After years of reading rave reviews, I finally made it to the capital city of Mexico.
There are endless lists, guides, and maps, especially from New Yorkers and Californians on CDMX. Read them! This is my particular view on the city and intentionally leaves out more common recommendations like the National Museum of Anthropology and the Teotihuacán ruins.
Learn Some Spanish
CDMX is a Spanish speaking city. Unlike Amsterdam, Montreal, or Hong Kong where you can get by on English, you will need some Spanish in Mexico city. Brush up on the language basics or keep Google Translate handy.
Book the Taco Bar at Pujol
Ok, fine. I’m starting with an obvious recommendation, but only because I really mean it. Absolutely have lunch at Pujol, one of the top rated restaurants in the world. Book yourself for the 1:30 Taco Bar, which is a 10 (?) course lunch for about $200. The lunch includes many riffs on classical Mexican dishes, excellent wine or beer pairing, a 5+ year old mole, never-ending desserts, and world class service, sight, smell, touch, and of course taste experiences. Get ready to eat some bugs! I absolutely recommend the Taco Bar over pre-fixe menu at the tables. It’s more relaxed and has a wider variety of tastes.
With so many drink pairings, you’re bound to pee a few times. I sure did. Enjoy the toilets: the lighting, scent, and sounds are a tropical delight. Our table spent a couple hours after the meal on the lush green patio digesting and trading stories. Take your time and soak it in, they’ll wait for you to request the bill.
After lunch, saturate your senses with a stroll around the corner to Xinu, a local, boutique fragrance shop. While yes it is pretentious, the curators source from local plants, and offer a full tasting menu of scents and ecological boutique packaging.
Take a Yoga class in Spanish
Mexico City, like most cities, has what seems like infinite yoga studios. On this trip, I took my classes in Spanish. Over time I’m realizing Vinyasa classes are the easiest to take in a foreign language since the sequences are somewhat predictable and often rely on Sanskrit for the brass tacks information.
Green Yoga – I attended the Juárez studio for a Yin class the day I landed. Their first course is free so you have little to lose here. The studio was bright, clean, and friendly. My particular instructor was somewhat transactional from pose-to-pose, but I still left feeling refreshed, stretched, and reconnected. Immediately next door is Cicatriz Cafe, perfect for a coffee, snack, dinner, or drink.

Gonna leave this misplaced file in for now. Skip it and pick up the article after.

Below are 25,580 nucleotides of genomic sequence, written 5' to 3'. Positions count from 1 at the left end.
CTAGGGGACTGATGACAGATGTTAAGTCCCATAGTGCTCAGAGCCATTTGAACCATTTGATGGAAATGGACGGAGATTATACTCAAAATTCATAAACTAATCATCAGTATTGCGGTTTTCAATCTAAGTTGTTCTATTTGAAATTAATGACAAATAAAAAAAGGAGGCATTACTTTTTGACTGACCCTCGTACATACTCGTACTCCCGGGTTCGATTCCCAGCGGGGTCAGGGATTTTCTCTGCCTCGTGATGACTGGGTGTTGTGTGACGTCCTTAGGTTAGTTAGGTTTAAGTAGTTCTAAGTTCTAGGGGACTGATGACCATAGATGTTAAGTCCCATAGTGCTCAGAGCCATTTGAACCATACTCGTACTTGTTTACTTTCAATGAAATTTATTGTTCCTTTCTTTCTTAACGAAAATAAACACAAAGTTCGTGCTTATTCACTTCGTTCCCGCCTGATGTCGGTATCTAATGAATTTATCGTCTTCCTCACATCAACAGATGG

Blanco Yoga – While Green Yoga wins on physical space, Blanco offered more skilled instruction, deeper poses, and more cohesion flow-to-flow. The Condessa studio itself was less inviting but none of that mattered once I began the practice. Highly recommend! Around the corner is Pasteleria Suiza with some stunning desserts, especially the puff pastry cream pies.
Most of the big museums are situated by the park. I’ll skip my review on the big ones and recommend:
James Turrell at Museo Jumex – He has several new installations on view including previews from Roden Crater. Be sure to book in advance. I recommend taking the first showing at 9am before the crowds.
Skalar – Kangding Ray and Christopher Bauder, Berlin artists, brought an immersive light, sound, techno installation to CDMX. If you’re into electronic music or immersive art, it’s worth the trip to Fronton Mexico.
Galería OMR – Lovely multi-floor gallery in Roma presenting local artists and contemporary work in a brutalists space and lush garden in the back. It’s near Rosetta Panaderia and the Museum of Objects, if you’re in the neighborhood.
Mexico City Tower – Ride up to the 37th floor for a drink and stunning view of CDMX. While I don’t usually spend time at these kinds of tourist traps, it was a nice place to rest after an afternoon in the Zocolo and shows how truly expansive Mexico City is! Check it out.
National Palace – Home to a huge Diego Rivera mural and several smaller pieces, this spot is unmissable. The wikipedia page on the History of Mexico mural was enough to help me orient the vast range of imagery. Murals aside, there’s a gorgeous desert garden, interesting sculptures, and lazy cats enjoying the sunshine.
Roma Norte and Condessa didn’t have as many boutiques as I hoped for. However here’s some cuties for ya:
Carla Fernandez – fabulous haute couture designer. Though she’s outside price my range, the brutalist architecture of her flagship Juarez location is worth the trip alone. I enjoyed seeing a Mexican expression of avant-garde style.
Mercado Sabado – This Saturday Market was a day of commercial indulgence for me. Though it’s clearly marketed for tourists, the food, art, and wears are indeed local and well crafted. They range from street to boutique prices and is not far from here is Frida Kahlo’s home museum and neighborhood.
Xinu Perfumes – see review in the Pujol section
Utilitario Mexico – Simple home goods (around the corner from Green Yoga and Cicatriz)
The Shops at Downtown – Nice spot for window shopping, especially if you spend a historic afternoon at Zocolo. Azul Historico here!
180 Shop – has your hipster basics covered and is across the street from Rosetta and the Museum of Object.